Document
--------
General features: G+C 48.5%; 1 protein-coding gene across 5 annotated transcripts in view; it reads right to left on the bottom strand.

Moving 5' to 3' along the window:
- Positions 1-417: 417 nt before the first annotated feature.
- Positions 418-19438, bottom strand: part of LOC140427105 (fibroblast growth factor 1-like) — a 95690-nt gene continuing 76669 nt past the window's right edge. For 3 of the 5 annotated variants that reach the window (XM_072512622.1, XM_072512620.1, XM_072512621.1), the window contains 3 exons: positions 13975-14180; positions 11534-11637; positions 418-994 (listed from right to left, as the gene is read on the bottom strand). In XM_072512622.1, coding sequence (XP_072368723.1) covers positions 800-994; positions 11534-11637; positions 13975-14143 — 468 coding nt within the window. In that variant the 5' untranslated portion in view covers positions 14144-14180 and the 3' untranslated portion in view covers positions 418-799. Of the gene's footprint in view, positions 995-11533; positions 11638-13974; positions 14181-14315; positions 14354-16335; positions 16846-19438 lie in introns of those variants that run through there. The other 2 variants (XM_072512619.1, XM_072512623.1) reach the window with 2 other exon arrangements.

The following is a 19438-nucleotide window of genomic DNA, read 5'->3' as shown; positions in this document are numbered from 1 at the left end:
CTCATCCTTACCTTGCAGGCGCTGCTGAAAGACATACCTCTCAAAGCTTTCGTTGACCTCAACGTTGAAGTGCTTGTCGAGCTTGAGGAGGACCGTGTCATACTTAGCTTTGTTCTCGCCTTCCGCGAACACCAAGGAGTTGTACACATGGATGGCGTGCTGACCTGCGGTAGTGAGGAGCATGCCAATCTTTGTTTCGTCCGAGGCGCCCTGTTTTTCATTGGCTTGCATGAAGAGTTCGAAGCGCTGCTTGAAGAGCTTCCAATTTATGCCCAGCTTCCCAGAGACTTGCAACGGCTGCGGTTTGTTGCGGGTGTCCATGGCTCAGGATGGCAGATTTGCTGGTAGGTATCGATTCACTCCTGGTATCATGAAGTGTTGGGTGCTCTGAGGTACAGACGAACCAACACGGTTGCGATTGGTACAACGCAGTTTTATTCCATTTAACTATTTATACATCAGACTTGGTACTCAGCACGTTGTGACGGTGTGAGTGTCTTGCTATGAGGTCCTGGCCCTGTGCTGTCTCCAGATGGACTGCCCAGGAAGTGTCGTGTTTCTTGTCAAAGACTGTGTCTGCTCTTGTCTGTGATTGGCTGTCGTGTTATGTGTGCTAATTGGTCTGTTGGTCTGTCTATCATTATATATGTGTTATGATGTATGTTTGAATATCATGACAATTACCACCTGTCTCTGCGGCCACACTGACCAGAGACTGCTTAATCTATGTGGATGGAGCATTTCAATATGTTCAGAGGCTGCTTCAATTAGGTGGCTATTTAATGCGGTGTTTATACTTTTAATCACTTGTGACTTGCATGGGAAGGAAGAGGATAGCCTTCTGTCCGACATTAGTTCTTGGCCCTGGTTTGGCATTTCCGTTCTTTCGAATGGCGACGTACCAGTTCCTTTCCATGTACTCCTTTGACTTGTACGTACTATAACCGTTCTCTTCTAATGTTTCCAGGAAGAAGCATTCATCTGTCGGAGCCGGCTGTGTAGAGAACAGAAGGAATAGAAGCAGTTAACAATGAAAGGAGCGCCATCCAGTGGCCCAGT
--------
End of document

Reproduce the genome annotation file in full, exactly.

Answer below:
General features: G+C 48.5%; 1 protein-coding gene across 5 annotated transcripts in view; it reads right to left on the bottom strand.

Moving 5' to 3' along the window:
- Positions 1-417: 417 nt before the first annotated feature.
- Positions 418-19438, bottom strand: part of LOC140427105 (fibroblast growth factor 1-like) — a 95690-nt gene continuing 76669 nt past the window's right edge. For 3 of the 5 annotated variants that reach the window (XM_072512622.1, XM_072512620.1, XM_072512621.1), the window contains 3 exons: positions 13975-14180; positions 11534-11637; positions 418-994 (listed from right to left, as the gene is read on the bottom strand). In XM_072512622.1, coding sequence (XP_072368723.1) covers positions 800-994; positions 11534-11637; positions 13975-14143 — 468 coding nt within the window. In that variant the 5' untranslated portion in view covers positions 14144-14180 and the 3' untranslated portion in view covers positions 418-799. Of the gene's footprint in view, positions 995-11533; positions 11638-13974; positions 14181-14315; positions 14354-16335; positions 16846-19438 lie in introns of those variants that run through there. The other 2 variants (XM_072512619.1, XM_072512623.1) reach the window with 2 other exon arrangements.

The following is a 19438-nucleotide window of genomic DNA, read 5'->3' as shown; positions in this document are numbered from 1 at the left end:
CTCATCCTTACCTTGCAGGCGCTGCTGAAAGACATACCTCTCAAAGCTTTCGTTGACCTCAACGTTGAAGTGCTTGTCGAGCTTGAGGAGGACCGTGTCATACTTAGCTTTGTTCTCGCCTTCCGCGAACACCAAGGAGTTGTACACATGGATGGCGTGCTGACCTGCGGTAGTGAGGAGCATGCCAATCTTTGTTTCGTCCGAGGCGCCCTGTTTTTCATTGGCTTGCATGAAGAGTTCGAAGCGCTGCTTGAAGAGCTTCCAATTTATGCCCAGCTTCCCAGAGACTTGCAACGGCTGCGGTTTGTTGCGGGTGTCCATGGCTCAGGATGGCAGATTTGCTGGTAGGTATCGATTCACTCCTGGTATCATGAAGTGTTGGGTGCTCTGAGGTACAGACGAACCAACACGGTTGCGATTGGTACAACGCAGTTTTATTCCATTTAACTATTTATACATCAGACTTGGTACTCAGCACGTTGTGACGGTGTGAGTGTCTTGCTATGAGGTCCTGGCCCTGTGCTGTCTCCAGATGGACTGCCCAGGAAGTGTCGTGTTTCTTGTCAAAGACTGTGTCTGCTCTTGTCTGTGATTGGCTGTCGTGTTATGTGTGCTAATTGGTCTGTTGGTCTGTCTATCATTATATATGTGTTATGATGTATGTTTGAATATCATGACAATTACCACCTGTCTCTGCGGCCACACTGACCAGAGACTGCTTAATCTATGTGGATGGAGCATTTCAATATGTTCAGAGGCTGCTTCAATTAGGTGGCTATTTAATGCGGTGTTTATACTTTTAATCACTTGTGACTTGCATGGGAAGGAAGAGGATAGCCTTCTGTCCGACATTAGTTCTTGGCCCTGGTTTGGCATTTCCGTTCTTTCGAATGGCGACGTACCAGTTCCTTTCCATGTACTCCTTTGACTTGTACGTACTATAACCGTTCTCTTCTAATGTTTCCAGGAAGAAGCATTCATCTGTCGGAGCCGGCTGTGTAGAGAACAGAAGGAATAGAAGCAGTTAACAATGAAAGGAGCGCCATCCAGTGGCCCAGT